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India UAE Partnership


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India UAE Partnership

  1. 1. India and UAE: A Comprehensive Partnership in 21st Century Zakir Hussain Research Fellow Indian Council of World Affairs Sapru House, Barakhamba Road New Delhi, India 1
  2. 2. India and UAE: A Comprehensive Partnership in 21st Century 2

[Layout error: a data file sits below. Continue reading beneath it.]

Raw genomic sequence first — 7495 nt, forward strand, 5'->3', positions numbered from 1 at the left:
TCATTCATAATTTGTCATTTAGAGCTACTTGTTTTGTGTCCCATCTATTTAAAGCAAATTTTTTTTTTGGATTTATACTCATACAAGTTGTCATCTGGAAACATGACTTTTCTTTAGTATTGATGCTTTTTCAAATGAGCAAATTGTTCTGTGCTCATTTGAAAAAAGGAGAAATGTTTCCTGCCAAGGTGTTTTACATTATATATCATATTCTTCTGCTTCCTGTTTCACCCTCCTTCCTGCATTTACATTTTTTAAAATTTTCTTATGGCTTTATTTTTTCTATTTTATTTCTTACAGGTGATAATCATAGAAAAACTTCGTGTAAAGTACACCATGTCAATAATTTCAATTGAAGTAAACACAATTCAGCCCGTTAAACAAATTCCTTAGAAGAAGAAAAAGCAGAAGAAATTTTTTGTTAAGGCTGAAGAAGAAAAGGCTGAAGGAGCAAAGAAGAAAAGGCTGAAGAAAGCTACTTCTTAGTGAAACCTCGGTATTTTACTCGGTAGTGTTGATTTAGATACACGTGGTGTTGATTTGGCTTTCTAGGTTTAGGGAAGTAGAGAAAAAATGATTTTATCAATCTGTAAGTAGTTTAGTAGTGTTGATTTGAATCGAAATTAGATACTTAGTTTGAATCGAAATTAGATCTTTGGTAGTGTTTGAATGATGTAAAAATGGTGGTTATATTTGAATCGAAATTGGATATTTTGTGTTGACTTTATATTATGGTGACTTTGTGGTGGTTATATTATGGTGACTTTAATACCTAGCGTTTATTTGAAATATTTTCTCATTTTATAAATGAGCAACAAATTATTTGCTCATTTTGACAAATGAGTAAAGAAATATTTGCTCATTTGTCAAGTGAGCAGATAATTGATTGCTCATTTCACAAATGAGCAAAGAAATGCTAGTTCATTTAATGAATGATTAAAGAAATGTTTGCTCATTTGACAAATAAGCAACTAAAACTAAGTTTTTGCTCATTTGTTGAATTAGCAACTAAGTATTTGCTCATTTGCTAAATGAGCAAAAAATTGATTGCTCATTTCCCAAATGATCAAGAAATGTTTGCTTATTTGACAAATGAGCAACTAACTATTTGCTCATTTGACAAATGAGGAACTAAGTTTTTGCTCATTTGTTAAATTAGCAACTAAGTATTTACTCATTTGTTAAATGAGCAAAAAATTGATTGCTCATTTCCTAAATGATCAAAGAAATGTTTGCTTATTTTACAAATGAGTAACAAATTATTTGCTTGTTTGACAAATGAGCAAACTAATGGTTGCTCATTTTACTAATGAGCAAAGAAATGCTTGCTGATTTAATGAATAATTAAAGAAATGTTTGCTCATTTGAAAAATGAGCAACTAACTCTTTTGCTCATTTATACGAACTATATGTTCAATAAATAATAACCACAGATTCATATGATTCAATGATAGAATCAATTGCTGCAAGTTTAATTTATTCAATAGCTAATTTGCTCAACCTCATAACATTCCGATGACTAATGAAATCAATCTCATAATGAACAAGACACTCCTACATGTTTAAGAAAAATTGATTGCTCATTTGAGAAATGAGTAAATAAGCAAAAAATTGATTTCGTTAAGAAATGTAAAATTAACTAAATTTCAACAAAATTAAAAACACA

3. 3. Dr. Zakir Hussain1If bilateral visits are the barometer of growing intimacy between the two nations, Indiaand the United Arab Emirates perfectly stand fit to this parameter. In less than sixmonths, four high level visits have been exchanged between the two countries. Thevisit of the UAE’s Foreign Affairs Minister, Abdullah bin Zayed al Nayahan to India on15-16 May carries historical significance in many sense. For the first time, UAE hasopenly acknowledged the need for working together with India on some of thepressing common regional issues such as such as stabilizing Afghanistan, combatingmaritime piracy as well as stabilizing Somalia,2 the homeland of piracy in the Gulf ofAden, as well as showed concerns over the religious and sectarian faultlines emergingin the Gulf. Sheikh Al Nayahan also expressed his satisfaction over the improvingIndia-Pakistan relations, and hoped to equiv-balance India and Pakistan. Otherwise,India has always been termed as “friendly” nation while Pakistan, “brotherly”.Furthermore, the visit of Sheikh Abdullah provided the much-need impetus to thegrowing economic and strategic engagements between the two countries as hedescribed India as an “ally and cherished neighbour”, and said that UAE would like tohave a “strong presence” in the Indian market in future.India and UAE have enjoyed strong bonds of friendship since 3000 BCE. Culture,religion, polity and economic interactions have played a lead role in cementing andenhancing their bilateral nexus. However, the bilateral relations took off particularlyafter the accession of Sheikh Zayed bin Sultan al Nahayan as ruler of Abu Dhabi in1966 and the formation of UAE Federation subsequently in 1971. Thereafter, thebilateral engagements between India and the UAE grew at a faster than with any othercountry of the region. Both counties signed plethora of agreements and MoUs, rangingfrom economy, polity, security, science & technology, hydrocarbons, agriculture to1 Dr. Zakir Hussain is Research Fellow at Indian Council of World Affairs, Sapru House, Barakhamba Road,New Delhi. He is an economist, having rich experience on almost all bilateral issues between India and the Gulfand the issues of gulf itself. His area of research is Political Economy of India and the Gulf. He can be accessedat: His mobile no: +91-7838608840.2 UAE Foreign Minister Visits India, 3